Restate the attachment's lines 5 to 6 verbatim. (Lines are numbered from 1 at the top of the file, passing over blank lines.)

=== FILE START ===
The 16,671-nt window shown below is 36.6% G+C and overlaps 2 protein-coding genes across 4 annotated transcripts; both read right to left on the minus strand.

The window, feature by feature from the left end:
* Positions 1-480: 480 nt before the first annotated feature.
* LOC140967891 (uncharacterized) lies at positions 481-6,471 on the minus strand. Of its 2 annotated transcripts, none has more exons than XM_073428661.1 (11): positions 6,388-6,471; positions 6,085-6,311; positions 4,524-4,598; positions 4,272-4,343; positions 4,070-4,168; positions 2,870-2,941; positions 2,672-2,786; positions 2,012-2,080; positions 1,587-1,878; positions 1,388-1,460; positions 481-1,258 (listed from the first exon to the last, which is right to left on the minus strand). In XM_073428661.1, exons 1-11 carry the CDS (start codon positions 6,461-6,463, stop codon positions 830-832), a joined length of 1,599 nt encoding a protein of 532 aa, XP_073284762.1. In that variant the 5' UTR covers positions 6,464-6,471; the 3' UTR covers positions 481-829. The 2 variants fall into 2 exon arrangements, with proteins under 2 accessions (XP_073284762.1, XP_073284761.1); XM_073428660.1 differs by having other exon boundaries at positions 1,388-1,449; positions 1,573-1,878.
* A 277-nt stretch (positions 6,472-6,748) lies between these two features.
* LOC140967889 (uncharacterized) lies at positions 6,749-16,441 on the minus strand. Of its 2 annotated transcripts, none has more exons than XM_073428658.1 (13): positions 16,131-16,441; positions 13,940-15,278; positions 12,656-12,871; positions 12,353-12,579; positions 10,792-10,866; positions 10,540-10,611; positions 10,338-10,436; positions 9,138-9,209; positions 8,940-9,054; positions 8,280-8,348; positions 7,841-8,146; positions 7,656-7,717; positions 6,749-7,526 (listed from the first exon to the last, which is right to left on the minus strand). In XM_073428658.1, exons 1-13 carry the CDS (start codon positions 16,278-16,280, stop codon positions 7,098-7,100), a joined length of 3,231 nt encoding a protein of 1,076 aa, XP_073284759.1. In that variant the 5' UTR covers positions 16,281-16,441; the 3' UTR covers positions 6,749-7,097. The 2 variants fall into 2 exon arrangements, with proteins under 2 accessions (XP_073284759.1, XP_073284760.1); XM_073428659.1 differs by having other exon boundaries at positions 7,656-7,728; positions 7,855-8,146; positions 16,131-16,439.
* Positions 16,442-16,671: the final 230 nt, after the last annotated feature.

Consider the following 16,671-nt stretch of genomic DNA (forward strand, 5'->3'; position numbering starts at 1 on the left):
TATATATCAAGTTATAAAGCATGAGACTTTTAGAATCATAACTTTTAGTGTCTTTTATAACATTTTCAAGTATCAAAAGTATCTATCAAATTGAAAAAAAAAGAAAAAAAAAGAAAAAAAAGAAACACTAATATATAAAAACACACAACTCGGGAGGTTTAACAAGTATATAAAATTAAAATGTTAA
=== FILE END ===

* A 277-nt stretch (positions 6,472-6,748) lies between these two features.
* LOC140967889 (uncharacterized) lies at positions 6,749-16,441 on the minus strand. Of its 2 annotated transcripts, none has more exons than XM_073428658.1 (13): positions 16,131-16,441; positions 13,940-15,278; positions 12,656-12,871; positions 12,353-12,579; positions 10,792-10,866; positions 10,540-10,611; positions 10,338-10,436; positions 9,138-9,209; positions 8,940-9,054; positions 8,280-8,348; positions 7,841-8,146; positions 7,656-7,717; positions 6,749-7,526 (listed from the first exon to the last, which is right to left on the minus strand). In XM_073428658.1, exons 1-13 carry the CDS (start codon positions 16,278-16,280, stop codon positions 7,098-7,100), a joined length of 3,231 nt encoding a protein of 1,076 aa, XP_073284759.1. In that variant the 5' UTR covers positions 16,281-16,441; the 3' UTR covers positions 6,749-7,097. The 2 variants fall into 2 exon arrangements, with proteins under 2 accessions (XP_073284759.1, XP_073284760.1); XM_073428659.1 differs by having other exon boundaries at positions 7,656-7,728; positions 7,855-8,146; positions 16,131-16,439.